After watching the trailer for “Drive,” I was convinced not to see the full movie. It seemed like a remake of “Transporter” with updated special effects, and I was not a fan of “Transporter.” However, after too many recommendations from friends to ignore, I decided to give it a chance. And “Drive,” starring Ryan Gosling, proved me wrong, swapping frilly special effects for intricate plotlines and understated but impressive chase scenes.
The opening of the movie is engaging in spite of its abnormal effects. With pink cursive writing flowing to a bizarre soundtrack and a scene in which the driver (Gosling, his character’s name is never actually given) appears to be wearing denim on denim, the movie gives the audience a typical 80’s feel despite its realistic filming. The juxtaposition is awkward at first, but as the movie develops the contrast becomes refreshingly poignant, as does Gosling’s minimalist but solid portrayal of a good guy put into a bad situation.
While the movie lags slightly after a thrilling opening, it quickly picks up again and delves into a complicated plot that never underestimates the intelligence of its viewers. There are so few lines of dialogue that every time a character speaks, the audience is forced to listen with their full attention so as not to miss an important development.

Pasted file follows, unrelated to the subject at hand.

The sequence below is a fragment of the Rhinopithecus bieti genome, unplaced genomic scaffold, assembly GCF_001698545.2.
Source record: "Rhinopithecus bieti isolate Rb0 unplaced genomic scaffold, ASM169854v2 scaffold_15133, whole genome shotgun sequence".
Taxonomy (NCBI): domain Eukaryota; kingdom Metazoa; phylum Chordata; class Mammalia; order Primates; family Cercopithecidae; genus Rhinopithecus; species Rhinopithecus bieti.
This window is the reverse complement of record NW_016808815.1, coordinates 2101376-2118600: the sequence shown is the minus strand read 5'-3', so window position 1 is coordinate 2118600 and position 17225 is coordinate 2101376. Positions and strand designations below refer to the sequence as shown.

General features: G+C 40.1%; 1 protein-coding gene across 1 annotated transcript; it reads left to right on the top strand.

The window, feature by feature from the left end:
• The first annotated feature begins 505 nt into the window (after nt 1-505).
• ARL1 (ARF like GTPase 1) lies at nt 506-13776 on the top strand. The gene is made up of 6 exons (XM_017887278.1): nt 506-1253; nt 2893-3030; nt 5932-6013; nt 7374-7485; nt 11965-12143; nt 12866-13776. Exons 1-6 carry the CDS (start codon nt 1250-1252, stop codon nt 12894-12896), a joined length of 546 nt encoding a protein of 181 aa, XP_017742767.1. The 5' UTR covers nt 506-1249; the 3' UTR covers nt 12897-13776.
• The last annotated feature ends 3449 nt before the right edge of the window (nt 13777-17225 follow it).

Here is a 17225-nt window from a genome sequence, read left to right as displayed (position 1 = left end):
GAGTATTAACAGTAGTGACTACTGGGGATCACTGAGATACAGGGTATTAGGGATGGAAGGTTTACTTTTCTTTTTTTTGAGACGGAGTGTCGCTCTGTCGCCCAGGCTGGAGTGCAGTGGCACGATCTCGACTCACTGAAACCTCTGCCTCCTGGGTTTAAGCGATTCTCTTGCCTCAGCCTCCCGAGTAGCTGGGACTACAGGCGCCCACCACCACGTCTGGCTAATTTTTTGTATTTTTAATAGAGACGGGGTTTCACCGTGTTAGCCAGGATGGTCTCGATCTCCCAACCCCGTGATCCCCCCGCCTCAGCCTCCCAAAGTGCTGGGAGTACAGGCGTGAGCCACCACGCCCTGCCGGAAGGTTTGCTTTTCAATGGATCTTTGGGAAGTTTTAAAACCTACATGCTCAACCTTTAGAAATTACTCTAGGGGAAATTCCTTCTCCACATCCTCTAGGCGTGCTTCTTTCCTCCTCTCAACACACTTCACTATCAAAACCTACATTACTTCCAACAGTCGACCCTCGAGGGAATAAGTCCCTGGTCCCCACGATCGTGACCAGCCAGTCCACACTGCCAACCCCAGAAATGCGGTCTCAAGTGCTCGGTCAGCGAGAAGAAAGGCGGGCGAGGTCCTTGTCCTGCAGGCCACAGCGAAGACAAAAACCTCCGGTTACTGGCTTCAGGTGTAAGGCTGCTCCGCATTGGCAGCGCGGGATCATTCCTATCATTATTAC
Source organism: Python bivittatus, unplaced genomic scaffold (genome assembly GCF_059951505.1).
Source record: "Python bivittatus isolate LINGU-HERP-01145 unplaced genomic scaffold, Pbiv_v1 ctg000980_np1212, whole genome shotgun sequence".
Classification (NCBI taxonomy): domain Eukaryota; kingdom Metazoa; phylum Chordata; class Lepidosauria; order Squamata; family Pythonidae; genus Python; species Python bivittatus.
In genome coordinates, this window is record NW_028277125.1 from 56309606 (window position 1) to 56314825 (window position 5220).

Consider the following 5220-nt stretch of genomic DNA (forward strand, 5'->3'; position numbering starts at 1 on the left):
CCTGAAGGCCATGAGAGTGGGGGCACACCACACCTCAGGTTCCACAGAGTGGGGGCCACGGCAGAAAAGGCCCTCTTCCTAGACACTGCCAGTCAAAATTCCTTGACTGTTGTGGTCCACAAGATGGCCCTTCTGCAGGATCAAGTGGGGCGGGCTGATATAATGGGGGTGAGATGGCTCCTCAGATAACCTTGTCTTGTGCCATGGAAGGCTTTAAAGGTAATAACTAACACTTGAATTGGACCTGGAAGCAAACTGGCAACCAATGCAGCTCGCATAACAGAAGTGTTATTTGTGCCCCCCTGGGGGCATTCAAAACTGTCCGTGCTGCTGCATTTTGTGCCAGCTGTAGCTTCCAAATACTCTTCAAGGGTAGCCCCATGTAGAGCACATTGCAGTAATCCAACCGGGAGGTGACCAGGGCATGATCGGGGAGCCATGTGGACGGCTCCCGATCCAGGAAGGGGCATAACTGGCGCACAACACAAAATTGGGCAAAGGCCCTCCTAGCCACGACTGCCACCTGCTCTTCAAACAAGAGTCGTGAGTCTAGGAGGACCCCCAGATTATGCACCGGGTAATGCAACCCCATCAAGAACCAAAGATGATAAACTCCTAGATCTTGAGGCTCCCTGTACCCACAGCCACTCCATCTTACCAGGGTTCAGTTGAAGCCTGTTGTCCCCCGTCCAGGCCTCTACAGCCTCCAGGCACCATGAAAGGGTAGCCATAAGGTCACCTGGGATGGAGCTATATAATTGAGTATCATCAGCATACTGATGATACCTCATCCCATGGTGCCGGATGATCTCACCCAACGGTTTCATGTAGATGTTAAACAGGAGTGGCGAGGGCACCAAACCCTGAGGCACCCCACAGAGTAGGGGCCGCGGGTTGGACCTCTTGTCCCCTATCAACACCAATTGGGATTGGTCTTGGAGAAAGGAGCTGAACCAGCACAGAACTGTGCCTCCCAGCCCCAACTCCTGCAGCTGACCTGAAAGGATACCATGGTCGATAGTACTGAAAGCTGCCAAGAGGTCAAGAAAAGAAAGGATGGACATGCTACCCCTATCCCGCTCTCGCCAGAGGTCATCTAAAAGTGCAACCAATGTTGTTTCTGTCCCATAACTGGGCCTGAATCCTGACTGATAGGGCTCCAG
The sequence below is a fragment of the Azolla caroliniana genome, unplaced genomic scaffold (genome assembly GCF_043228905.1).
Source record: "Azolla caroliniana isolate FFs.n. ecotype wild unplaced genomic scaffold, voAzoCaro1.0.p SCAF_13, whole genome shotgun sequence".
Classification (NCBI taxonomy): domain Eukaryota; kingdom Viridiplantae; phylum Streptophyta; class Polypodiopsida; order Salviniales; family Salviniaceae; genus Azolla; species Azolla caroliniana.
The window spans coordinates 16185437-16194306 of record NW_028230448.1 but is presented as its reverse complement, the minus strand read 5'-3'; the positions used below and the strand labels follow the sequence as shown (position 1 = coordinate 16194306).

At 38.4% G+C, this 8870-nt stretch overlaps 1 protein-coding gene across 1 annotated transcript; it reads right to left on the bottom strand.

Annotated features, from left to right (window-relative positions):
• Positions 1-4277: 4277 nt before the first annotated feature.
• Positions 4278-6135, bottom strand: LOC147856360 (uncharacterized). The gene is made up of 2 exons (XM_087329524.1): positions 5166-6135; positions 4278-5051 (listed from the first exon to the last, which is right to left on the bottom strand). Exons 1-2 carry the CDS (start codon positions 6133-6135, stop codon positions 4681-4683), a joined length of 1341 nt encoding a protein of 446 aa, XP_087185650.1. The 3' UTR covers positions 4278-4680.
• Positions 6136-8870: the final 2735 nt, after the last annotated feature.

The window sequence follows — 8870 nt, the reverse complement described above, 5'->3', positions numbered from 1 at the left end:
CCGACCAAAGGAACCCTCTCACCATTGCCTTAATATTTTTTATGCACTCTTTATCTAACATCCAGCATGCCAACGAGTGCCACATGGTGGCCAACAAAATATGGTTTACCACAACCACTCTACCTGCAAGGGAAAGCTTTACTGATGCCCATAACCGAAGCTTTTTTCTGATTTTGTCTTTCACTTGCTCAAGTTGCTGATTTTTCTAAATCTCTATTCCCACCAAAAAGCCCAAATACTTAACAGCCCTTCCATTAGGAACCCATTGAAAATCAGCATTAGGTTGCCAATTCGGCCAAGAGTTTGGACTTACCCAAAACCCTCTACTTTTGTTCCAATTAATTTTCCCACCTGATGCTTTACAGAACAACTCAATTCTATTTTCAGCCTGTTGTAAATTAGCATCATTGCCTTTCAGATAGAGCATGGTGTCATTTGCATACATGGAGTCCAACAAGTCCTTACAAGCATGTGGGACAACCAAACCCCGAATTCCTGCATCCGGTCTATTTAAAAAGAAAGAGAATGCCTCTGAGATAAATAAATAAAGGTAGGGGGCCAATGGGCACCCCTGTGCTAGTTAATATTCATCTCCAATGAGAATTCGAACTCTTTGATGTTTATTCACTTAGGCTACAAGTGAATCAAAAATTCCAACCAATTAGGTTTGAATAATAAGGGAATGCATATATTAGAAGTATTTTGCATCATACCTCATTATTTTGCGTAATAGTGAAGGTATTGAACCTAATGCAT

While the film is considered to be a thriller, it closely follows the driver’s personal relationships. But his romance with Irene (Carey Mulligan) doesn’t burden the film with overemphasized sexual tension, instead developing simply through longing glances while 80’s music plays in the background. It’s romanticized and not only provides a relief from the harshness of the rest of the film, but enables viewers to see what exactly Gosling’s character desires so deeply. He is willing to sacrifice everything to protect the purity of Irene and her son Benicio from the violence of his world, even if that means removing himself from their lives entirely.
While I will no’t spoil the ending for you, I will tell you that I was totally captivated for the final fifteen minutes, and I’m still ruminating on the ending. It was one that I will not forget. The realistic filming and thorough character development make this a movie that I would recommend to the avid as well as the amateur movie watcher.
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